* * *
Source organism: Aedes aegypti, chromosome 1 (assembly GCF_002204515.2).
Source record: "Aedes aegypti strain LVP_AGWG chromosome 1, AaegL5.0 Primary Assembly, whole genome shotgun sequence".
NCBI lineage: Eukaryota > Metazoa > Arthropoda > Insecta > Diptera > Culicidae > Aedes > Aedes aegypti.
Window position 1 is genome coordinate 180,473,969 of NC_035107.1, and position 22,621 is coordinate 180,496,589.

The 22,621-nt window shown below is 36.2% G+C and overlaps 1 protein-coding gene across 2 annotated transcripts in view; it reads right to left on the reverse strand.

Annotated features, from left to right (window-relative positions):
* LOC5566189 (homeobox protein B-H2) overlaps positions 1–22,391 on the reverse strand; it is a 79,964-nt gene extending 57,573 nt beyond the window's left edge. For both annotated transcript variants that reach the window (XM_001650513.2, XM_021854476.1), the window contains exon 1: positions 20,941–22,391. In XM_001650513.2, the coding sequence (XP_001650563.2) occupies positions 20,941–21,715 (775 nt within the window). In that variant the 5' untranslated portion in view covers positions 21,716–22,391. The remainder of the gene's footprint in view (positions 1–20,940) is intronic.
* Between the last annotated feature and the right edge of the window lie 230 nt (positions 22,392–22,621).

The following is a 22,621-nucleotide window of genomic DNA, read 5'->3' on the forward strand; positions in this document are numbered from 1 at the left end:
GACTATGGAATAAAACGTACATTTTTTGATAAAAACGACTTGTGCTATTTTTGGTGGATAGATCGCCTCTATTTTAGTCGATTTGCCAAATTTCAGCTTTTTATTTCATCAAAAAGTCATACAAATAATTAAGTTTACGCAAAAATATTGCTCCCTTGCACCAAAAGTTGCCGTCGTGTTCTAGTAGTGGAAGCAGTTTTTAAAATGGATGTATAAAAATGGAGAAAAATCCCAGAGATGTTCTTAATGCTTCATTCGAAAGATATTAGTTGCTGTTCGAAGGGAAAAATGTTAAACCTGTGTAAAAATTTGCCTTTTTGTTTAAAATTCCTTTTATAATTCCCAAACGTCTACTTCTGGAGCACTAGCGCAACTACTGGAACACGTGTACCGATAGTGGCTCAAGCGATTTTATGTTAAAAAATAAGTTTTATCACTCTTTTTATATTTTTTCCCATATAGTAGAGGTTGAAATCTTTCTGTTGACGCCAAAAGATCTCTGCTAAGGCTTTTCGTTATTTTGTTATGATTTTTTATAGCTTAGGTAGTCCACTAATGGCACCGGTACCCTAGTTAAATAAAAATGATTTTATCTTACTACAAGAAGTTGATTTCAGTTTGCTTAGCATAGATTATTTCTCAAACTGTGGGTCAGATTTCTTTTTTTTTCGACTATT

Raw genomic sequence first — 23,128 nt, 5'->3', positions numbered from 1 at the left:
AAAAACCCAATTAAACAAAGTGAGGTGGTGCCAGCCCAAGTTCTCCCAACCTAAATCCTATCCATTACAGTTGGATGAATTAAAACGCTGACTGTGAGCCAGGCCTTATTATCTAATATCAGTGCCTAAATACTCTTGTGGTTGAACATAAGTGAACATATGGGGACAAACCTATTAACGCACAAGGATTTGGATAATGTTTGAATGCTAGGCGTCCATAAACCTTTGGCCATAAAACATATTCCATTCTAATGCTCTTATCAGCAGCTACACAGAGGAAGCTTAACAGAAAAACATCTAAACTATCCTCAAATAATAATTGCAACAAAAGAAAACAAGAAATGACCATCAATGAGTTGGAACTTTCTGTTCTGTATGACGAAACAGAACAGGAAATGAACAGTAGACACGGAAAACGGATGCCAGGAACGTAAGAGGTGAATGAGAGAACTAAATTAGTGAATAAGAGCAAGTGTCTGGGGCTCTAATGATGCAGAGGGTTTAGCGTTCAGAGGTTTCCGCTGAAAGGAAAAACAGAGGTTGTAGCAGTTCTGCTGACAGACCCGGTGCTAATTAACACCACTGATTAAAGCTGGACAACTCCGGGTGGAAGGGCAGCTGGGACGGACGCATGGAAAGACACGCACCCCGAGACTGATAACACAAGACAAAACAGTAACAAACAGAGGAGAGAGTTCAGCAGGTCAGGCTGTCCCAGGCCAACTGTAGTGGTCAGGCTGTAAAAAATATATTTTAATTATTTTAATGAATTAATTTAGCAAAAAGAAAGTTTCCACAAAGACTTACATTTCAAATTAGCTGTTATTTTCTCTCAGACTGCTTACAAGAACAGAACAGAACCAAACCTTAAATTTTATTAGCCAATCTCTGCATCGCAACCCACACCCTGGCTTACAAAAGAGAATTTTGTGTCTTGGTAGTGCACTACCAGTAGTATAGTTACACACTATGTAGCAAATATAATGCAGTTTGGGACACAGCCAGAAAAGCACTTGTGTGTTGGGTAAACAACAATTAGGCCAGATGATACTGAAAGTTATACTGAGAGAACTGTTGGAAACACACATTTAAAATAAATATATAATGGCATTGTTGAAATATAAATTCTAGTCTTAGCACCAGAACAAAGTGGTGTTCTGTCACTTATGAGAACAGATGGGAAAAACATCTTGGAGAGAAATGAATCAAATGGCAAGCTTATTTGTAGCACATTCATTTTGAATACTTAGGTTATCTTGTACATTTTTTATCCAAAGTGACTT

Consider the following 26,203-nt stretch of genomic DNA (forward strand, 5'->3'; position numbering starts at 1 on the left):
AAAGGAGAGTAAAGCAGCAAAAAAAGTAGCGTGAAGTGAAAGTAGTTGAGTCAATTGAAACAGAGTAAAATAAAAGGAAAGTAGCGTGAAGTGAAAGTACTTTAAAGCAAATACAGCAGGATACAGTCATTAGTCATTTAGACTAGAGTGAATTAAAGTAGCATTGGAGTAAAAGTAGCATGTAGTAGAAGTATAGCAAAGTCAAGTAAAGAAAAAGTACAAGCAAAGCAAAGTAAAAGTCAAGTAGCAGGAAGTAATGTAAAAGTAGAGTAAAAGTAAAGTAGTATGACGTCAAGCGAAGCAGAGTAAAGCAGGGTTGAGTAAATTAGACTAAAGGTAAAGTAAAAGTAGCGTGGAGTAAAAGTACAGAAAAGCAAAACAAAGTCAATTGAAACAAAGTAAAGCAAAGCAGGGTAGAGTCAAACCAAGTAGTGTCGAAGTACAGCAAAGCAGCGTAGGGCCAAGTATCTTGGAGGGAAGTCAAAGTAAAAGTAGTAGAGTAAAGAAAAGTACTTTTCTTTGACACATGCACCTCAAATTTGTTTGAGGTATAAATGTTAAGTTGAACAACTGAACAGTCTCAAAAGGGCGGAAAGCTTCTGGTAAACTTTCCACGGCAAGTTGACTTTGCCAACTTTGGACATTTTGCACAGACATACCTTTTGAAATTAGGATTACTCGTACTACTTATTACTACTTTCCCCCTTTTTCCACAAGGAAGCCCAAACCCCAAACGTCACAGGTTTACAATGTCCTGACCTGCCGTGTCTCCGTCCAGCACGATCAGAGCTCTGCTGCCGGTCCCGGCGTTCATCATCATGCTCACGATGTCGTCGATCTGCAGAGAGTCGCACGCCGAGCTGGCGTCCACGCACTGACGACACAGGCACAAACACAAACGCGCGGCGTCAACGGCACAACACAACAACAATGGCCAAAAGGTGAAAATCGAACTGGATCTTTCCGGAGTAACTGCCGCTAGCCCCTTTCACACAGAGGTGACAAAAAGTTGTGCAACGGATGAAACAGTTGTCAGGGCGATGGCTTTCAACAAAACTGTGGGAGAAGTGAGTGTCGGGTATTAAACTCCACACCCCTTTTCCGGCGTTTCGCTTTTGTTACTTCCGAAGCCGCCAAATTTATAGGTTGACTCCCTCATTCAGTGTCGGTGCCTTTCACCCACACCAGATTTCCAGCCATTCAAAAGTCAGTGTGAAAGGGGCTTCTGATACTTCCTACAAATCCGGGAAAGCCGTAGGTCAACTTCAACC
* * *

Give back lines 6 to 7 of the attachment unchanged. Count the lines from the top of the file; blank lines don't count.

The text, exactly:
Annotated features, from left to right (window-relative positions):
* LOC5566189 (homeobox protein B-H2) overlaps positions 1–22,391 on the reverse strand; it is a 79,964-nt gene extending 57,573 nt beyond the window's left edge. For both annotated transcript variants that reach the window (XM_001650513.2, XM_021854476.1), the window contains exon 1: positions 20,941–22,391. In XM_001650513.2, the coding sequence (XP_001650563.2) occupies positions 20,941–21,715 (775 nt within the window). In that variant the 5' untranslated portion in view covers positions 21,716–22,391. The remainder of the gene's footprint in view (positions 1–20,940) is intronic.